While Ostrander and company push forward with tales that expand the existing Star Wars universe, David Land is looking back...to The Empire Strikes Back, and what might have been. Following up on the previous successful Infinities mini-series that offered a "What if?" look at an alternate Star Wars: A New Hope, Star Wars: Infinities - The Empire Strikes Back is a four-issue excursion into unknown territory.

"The coolest thing about Dark Horse's Infinities stories is the fact that they're not tied down by the dense continuity of the Star Wars universe," says Land, who also serves as Dark Horse's Star Wars editor. "We're able to tell an entertaining and interesting story without having to worry about things like Han's ex-girlfriend's brother showing up and explaining how Han couldn't have been at Cloud City during a specific point in the story, because in fact he was with him on Tatooine at the time. Continuity is cool and definitely has its place, but it's fun every once in a while to be able to step outside that and just tell a fun story. That's what Infinities is for."

In this case, the new mini-series written by Land, and illustrated by Davide Fabbri and Christian Dalla Vecchia, takes the beloved middle chapter in the original trilogy and sets it on its head. What happens when Luke is not saved by Han on Hoth? Will Lando strike a deal with Boba Fett on the side? And what vital information does Vader discover in the innards of his old droid, C-3P0, that could turn the tables on the Rebels once and for all? Land threw himself into the project and came up with a tale that leads to a lightsaber-dueling climax quite different from the one seen in the original Empire.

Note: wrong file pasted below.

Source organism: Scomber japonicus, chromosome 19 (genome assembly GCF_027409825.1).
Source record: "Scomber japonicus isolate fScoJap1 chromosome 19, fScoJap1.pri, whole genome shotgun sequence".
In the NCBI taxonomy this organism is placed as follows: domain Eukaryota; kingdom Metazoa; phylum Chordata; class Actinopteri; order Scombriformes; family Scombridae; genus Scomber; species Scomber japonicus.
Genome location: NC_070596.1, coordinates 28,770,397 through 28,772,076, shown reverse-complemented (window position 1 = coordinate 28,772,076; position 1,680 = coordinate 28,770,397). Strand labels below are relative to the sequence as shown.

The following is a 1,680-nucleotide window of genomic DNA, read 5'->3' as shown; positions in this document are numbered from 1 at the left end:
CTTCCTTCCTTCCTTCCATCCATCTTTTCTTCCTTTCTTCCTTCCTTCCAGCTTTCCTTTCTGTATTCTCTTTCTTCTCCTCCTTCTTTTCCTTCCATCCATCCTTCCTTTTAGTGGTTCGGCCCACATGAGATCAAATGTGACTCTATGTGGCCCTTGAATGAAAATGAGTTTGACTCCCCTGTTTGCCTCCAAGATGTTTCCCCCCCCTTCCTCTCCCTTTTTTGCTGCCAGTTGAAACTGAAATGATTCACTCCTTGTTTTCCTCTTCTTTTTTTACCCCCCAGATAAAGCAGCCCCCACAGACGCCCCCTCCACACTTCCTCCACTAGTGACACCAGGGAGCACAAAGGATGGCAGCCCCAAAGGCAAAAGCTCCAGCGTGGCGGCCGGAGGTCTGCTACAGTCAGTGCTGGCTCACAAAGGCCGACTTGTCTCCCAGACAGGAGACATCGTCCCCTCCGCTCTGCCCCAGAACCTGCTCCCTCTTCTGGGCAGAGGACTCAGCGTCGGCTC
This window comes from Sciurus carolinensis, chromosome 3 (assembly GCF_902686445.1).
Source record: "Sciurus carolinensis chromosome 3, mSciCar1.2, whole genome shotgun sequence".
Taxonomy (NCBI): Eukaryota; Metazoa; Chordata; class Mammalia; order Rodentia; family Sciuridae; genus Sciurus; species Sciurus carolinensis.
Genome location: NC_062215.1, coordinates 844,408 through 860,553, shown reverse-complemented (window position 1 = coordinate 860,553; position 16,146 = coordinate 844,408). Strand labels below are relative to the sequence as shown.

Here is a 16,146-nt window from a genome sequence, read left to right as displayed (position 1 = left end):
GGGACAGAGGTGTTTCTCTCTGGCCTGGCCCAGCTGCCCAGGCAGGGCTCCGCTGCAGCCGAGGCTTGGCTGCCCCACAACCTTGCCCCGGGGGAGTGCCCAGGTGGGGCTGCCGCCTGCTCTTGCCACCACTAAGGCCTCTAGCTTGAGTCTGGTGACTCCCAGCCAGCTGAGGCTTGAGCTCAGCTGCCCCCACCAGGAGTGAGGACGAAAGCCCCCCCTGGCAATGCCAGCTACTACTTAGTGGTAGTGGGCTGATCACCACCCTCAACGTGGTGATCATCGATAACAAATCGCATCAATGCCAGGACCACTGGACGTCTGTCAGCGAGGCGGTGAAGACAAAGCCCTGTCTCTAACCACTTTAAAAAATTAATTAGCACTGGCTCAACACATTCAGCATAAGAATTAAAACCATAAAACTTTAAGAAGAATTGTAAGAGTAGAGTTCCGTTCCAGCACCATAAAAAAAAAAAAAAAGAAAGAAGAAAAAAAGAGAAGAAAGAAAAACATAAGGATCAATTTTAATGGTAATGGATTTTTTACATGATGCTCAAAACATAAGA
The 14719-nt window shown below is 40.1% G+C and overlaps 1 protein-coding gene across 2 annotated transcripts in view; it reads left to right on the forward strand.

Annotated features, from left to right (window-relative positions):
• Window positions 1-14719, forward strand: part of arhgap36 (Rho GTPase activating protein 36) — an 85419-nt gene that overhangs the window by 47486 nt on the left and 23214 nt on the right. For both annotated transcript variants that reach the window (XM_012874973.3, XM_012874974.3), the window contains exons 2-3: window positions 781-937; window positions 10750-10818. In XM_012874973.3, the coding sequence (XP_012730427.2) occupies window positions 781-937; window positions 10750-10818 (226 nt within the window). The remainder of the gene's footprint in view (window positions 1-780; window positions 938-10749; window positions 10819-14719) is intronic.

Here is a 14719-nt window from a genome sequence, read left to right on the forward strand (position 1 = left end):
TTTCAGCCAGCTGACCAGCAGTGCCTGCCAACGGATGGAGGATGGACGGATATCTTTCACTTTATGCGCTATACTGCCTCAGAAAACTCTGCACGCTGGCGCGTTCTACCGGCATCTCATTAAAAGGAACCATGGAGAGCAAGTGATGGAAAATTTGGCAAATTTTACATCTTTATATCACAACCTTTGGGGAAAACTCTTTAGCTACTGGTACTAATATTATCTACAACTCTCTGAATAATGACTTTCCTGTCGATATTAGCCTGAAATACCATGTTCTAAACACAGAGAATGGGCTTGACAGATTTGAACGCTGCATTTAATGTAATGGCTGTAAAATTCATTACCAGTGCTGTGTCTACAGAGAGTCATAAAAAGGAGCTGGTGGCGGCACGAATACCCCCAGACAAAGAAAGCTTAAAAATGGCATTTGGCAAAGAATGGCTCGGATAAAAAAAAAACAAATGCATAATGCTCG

"When the opportunity to write this story came up, I jumped at it because there's a lot of stuff in The Empire Strikes Back that could be altered to tell a different yet very interesting story," says Land. "Phil Amara, Scott Allie, and I sat down at the beginning of this project to talk about what would be cool to change in Empire. Within a short amount of time we'd come up with a series of exciting events that rang true to the original film, yet were different enough to make a very interesting 'alternate history' story. It was a fun process, and writing the scripts and being able to work with Davide Fabbri in a different capacity than we have before has been very rewarding as well."

Luke Skywalker (Mark Hamill) gets Jedi training from Master Yoda (performed by Frank Oz) in STAR WARS: THE EMPIRE STRIKES BACK